The first manifestation of the dark side of the force is when you are hired as a UX designer not really to do your job (good UX), but to fake it, to just witness the (bad) design process.
You could be fooled at first when every one is pretending to be a good team player... But soon you realise that no matter what you could suggest, the product will remain the same, only with a slight difference: you were there to justify that stamp on the commercials you know: instead of “as seen on TV”… “UX design inside”.
When user journey gets mixed up with a very bad trip
Have you already been to an Ikea shop? Do you know where the little candles are located? Imagine you just want to buy little candles. How anoying is it to have to go all the way through the top floor, then down all the way to the ground floor to get them?
Well guess what: while Ikea is now offering shortcuts inside their stores to help you skip the living room - bedroom - kitchen sections when all you want is getting candles, a big Telecom company I know came up with this brilliant idea that applying the ikea showroom design to their customers website would be a good solution to solve a poor upsell rate!
Business Teams knew that almost every client accessing their customer space were looking for their invoices. And they asked designers team to work on a user journey, from login page to invoice page, that would make sure clients would make a detour by the new phones offers pages...
For sure the number of pages viewed in the phonoe catalogue section would increase. But I don't think the conversion rate nor the quality of the user experience would.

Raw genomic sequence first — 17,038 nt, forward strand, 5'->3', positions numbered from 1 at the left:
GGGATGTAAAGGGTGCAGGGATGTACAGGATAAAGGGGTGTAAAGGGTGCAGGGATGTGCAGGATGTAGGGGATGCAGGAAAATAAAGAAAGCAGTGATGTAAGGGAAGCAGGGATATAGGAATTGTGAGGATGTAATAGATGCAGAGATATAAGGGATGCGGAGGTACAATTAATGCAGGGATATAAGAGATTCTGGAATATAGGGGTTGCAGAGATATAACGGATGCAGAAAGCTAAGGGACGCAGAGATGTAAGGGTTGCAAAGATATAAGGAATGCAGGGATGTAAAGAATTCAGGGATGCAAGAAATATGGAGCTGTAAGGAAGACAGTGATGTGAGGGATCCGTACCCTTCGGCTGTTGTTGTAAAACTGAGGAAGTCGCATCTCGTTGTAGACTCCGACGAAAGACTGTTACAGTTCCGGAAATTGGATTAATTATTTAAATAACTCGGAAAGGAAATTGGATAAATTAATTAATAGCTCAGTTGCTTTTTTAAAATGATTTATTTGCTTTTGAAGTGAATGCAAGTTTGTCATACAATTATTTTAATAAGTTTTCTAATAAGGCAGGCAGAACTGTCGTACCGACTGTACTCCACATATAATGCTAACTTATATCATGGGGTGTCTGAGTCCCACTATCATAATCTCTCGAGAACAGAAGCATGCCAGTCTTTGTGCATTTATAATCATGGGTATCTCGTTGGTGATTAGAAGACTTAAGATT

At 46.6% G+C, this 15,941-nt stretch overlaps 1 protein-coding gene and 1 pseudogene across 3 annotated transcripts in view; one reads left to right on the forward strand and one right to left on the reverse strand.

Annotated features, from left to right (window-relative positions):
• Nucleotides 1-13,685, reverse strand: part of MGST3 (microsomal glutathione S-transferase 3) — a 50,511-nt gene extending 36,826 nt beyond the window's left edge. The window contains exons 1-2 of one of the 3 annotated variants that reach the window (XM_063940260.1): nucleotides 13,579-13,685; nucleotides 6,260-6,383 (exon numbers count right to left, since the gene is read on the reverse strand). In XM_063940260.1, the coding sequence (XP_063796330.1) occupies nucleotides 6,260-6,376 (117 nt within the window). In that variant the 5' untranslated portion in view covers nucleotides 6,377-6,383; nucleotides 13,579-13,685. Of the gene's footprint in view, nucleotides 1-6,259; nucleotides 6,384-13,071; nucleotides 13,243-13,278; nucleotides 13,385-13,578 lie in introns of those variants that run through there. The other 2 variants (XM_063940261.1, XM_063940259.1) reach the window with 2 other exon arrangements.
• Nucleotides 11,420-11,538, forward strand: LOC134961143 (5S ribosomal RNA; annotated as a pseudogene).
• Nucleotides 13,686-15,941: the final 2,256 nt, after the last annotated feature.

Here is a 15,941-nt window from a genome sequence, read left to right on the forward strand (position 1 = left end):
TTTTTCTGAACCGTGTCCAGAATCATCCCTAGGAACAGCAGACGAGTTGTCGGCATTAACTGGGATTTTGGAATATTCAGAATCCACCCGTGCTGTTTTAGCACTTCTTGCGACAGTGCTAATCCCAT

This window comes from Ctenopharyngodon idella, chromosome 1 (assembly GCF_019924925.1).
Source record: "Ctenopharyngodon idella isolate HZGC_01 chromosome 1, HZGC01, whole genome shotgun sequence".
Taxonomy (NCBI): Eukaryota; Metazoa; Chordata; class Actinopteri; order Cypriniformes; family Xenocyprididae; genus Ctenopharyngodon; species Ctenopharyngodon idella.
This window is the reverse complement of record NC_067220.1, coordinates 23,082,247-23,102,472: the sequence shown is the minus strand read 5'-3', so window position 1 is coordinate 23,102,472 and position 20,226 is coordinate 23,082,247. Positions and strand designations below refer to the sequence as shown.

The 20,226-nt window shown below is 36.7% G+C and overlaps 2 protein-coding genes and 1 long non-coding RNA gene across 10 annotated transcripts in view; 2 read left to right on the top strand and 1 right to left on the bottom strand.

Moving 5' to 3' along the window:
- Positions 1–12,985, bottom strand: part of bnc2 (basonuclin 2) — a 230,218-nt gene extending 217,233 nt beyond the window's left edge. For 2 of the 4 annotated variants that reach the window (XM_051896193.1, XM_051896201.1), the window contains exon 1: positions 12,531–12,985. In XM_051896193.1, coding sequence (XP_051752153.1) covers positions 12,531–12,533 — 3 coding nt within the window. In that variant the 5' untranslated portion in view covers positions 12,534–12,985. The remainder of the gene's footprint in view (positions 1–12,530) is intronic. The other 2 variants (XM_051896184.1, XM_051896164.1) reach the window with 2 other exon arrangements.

Skip research: the most powerfull call from the dark side
There is always a good reason:
We are already late on the roadmap, we need to deliver now...
or We have no budget for research, but the marketing campaign is going to be big!
or (and this is the most vicious one) We are all users of the service, we all know what we should do... what is the point in interviewing customers?
Well, the point is that you could get the most valuable results, in no time, for a very low cost.
So, how to avoid the call for the dark side? How to fight it and make sure we can deliver good UX?
Feel the force: ask questions
Part of our job is about asking questions. So we'd better make sure that we are allowed to do so, as soon as possible, at our job interview, or at the beginning of a new project. Be sure to prepare at least a set of questions:
ask why UX is important
Someone not able to answer clearly to that question might be searching for a process witness, not a UX designer
ask about UX/UI difference
Be careful when you are asked to present a portfolio with stunning graphic final designs and not your thinking process
ask about how decisions are usually made
Are they based on data and facts (so user reasearch)? Or the intuition of the Marketing Manager (or his wife)?
Be patient: as a UX coach
You need to help people from every team understand why you ask so many questions; help them visualize what you have learned from users and how you could make some changes that will be valuable for both customers and business.
You may be the one bringing insights that put marketing decisions or even business orientations at risk. That may not be the most comfortable position. But it may be for the best. So be true to the data coming from real users and fear not to stand for them.
Control your temper
Change is frightening. So be prepared to handle things smoothly. Sometimes it is only a matter of managing change.
What if there is really nothing you can do to deliver a good user experience?
explain why and say no
If there is nothing you can do to deliver a good UX, take the time to explain why. Explain why you are facing an impossible assignment that will lead to bad user experience, bad design, and therefore, will not serve neither the customers nor the business. Refuse to go to the dark side and remain a true Jedi. Jedi masters have the guts to say no.